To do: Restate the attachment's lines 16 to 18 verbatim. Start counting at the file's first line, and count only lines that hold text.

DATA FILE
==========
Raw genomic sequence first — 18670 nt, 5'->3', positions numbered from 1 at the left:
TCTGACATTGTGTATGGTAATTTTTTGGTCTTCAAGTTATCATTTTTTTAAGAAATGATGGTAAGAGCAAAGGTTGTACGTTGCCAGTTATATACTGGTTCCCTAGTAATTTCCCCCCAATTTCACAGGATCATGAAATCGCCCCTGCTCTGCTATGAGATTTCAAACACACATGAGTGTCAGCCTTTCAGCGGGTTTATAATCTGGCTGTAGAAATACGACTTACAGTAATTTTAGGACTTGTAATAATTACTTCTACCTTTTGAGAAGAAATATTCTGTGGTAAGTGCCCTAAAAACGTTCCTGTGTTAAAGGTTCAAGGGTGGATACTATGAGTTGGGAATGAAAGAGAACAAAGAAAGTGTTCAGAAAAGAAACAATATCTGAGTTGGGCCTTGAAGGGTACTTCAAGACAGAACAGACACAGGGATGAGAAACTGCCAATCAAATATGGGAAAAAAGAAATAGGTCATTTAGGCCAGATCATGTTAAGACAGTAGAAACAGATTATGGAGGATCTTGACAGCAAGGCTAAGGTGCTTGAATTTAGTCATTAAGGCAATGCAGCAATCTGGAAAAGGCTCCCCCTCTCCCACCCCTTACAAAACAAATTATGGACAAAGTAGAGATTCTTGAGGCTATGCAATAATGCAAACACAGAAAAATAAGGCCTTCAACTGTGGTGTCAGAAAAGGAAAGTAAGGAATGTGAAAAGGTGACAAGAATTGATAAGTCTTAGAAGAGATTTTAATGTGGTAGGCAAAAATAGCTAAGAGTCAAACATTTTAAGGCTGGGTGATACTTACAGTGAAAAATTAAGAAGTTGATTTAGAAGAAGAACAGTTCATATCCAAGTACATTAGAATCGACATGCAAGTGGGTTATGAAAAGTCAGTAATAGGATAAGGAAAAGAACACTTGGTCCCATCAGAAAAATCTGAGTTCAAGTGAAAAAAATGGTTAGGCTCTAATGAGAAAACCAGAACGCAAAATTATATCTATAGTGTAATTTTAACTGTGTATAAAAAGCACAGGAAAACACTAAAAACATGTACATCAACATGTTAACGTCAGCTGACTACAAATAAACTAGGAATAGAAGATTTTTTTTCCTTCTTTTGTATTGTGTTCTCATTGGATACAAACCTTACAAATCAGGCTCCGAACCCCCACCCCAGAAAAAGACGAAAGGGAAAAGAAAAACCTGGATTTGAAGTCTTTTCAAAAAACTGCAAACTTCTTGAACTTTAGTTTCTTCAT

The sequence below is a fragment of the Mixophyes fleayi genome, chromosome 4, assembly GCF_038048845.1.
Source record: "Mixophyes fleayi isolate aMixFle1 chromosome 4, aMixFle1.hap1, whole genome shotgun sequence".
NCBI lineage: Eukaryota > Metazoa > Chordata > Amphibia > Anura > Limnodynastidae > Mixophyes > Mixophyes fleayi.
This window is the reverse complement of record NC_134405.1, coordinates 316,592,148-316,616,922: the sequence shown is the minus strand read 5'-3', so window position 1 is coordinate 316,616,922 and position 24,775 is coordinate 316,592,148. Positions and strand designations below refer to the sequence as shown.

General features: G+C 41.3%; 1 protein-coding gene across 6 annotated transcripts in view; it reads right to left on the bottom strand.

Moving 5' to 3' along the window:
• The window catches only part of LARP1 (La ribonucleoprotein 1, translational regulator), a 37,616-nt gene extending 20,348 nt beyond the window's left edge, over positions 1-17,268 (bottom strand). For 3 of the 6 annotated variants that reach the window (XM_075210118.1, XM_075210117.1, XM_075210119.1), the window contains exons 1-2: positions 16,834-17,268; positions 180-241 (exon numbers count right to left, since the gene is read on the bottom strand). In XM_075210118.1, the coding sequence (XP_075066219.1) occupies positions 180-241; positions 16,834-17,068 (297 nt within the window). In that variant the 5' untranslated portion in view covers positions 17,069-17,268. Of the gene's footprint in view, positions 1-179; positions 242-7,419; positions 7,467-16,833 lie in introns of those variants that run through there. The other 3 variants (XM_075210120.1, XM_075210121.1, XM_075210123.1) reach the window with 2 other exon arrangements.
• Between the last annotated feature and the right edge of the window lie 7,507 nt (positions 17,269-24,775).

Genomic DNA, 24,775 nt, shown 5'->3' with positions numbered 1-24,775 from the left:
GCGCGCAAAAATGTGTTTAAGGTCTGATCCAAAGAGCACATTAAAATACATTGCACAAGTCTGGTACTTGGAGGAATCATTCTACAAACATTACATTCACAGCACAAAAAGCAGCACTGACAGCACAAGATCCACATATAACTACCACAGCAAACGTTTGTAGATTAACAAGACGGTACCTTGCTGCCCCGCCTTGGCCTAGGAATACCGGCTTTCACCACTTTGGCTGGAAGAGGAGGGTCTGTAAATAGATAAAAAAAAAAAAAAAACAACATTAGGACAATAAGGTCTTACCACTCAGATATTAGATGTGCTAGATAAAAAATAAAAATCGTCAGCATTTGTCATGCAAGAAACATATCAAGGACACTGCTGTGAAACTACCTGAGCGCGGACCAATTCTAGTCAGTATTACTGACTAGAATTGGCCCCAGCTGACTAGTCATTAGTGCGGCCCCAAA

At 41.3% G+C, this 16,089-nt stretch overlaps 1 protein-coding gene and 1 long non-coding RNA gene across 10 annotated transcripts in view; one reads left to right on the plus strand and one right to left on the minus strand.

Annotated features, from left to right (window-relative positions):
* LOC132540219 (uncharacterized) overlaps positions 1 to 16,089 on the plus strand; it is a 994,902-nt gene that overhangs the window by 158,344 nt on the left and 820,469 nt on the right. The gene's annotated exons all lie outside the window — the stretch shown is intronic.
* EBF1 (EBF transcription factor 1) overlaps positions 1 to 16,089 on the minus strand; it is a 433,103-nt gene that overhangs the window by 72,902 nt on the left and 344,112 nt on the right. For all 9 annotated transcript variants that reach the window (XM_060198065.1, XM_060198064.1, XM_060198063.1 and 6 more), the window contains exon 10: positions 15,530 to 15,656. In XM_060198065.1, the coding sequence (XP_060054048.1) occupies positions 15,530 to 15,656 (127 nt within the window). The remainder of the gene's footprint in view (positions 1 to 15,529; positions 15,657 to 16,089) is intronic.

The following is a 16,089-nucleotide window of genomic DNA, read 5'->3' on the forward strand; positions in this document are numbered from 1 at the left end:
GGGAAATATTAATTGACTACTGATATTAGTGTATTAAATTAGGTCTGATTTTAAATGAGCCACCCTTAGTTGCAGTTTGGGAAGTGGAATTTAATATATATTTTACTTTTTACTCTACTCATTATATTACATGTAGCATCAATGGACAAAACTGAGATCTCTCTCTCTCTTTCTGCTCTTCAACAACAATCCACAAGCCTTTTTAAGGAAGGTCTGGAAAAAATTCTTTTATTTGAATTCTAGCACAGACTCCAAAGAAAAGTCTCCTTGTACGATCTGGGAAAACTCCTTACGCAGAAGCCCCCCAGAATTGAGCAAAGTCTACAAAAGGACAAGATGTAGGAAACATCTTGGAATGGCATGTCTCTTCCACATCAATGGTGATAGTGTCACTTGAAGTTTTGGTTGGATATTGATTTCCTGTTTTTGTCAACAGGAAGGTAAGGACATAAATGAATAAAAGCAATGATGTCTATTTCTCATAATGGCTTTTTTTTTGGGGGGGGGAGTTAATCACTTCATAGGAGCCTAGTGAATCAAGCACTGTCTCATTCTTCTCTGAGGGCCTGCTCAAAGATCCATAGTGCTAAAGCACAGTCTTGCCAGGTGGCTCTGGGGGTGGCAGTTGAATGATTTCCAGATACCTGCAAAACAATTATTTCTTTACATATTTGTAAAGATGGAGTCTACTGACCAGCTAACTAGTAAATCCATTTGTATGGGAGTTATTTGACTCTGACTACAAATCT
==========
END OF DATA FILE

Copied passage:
* EBF1 (EBF transcription factor 1) overlaps positions 1 to 16,089 on the minus strand; it is a 433,103-nt gene that overhangs the window by 72,902 nt on the left and 344,112 nt on the right. For all 9 annotated transcript variants that reach the window (XM_060198065.1, XM_060198064.1, XM_060198063.1 and 6 more), the window contains exon 10: positions 15,530 to 15,656. In XM_060198065.1, the coding sequence (XP_060054048.1) occupies positions 15,530 to 15,656 (127 nt within the window). The remainder of the gene's footprint in view (positions 1 to 15,529; positions 15,657 to 16,089) is intronic.

The following is a 16,089-nucleotide window of genomic DNA, read 5'->3' on the forward strand; positions in this document are numbered from 1 at the left end:
GGGAAATATTAATTGACTACTGATATTAGTGTATTAAATTAGGTCTGATTTTAAATGAGCCACCCTTAGTTGCAGTTTGGGAAGTGGAATTTAATATATATTTTACTTTTTACTCTACTCATTATATTACATGTAGCATCAATGGACAAAACTGAGATCTCTCTCTCTCTTTCTGCTCTTCAACAACAATCCACAAGCCTTTTTAAGGAAGGTCTGGAAAAAATTCTTTTATTTGAATTCTAGCACAGACTCCAAAGAAAAGTCTCCTTGTACGATCTGGGAAAACTCCTTACGCAGAAGCCCCCCAGAATTGAGCAAAGTCTACAAAAGGACAAGATGTAGGAAACATCTTGGAATGGCATGTCTCTTCCACATCAATGGTGATAGTGTCACTTGAAGTTTTGGTTGGATATTGATTTCCTGTTTTTGTCAACAGGAAGGTAAGGACATAAATGAATAAAAGCAATGATGTCTATTTCTCATAATGGCTTTTTTTTTGGGGGGGGGAGTTAATCACTTCATAGGAGCCTAGTGAATCAAGCACTGTCTCATTCTTCTCTGAGGGCCTGCTCAAAGATCCATAGTGCTAAAGCACAGTCTTGCCAGGTGGCTCTGGGGGTGGCAGTTGAATGATTTCCAGATACCTGCAAAACAATTATTTCTTTACATATTTGTAAAGATGGAGTCTACTGACCAGCTAACTAGTAAATCCATTTGTATGGGAGTTATTTGACTCTGACTACAAATCT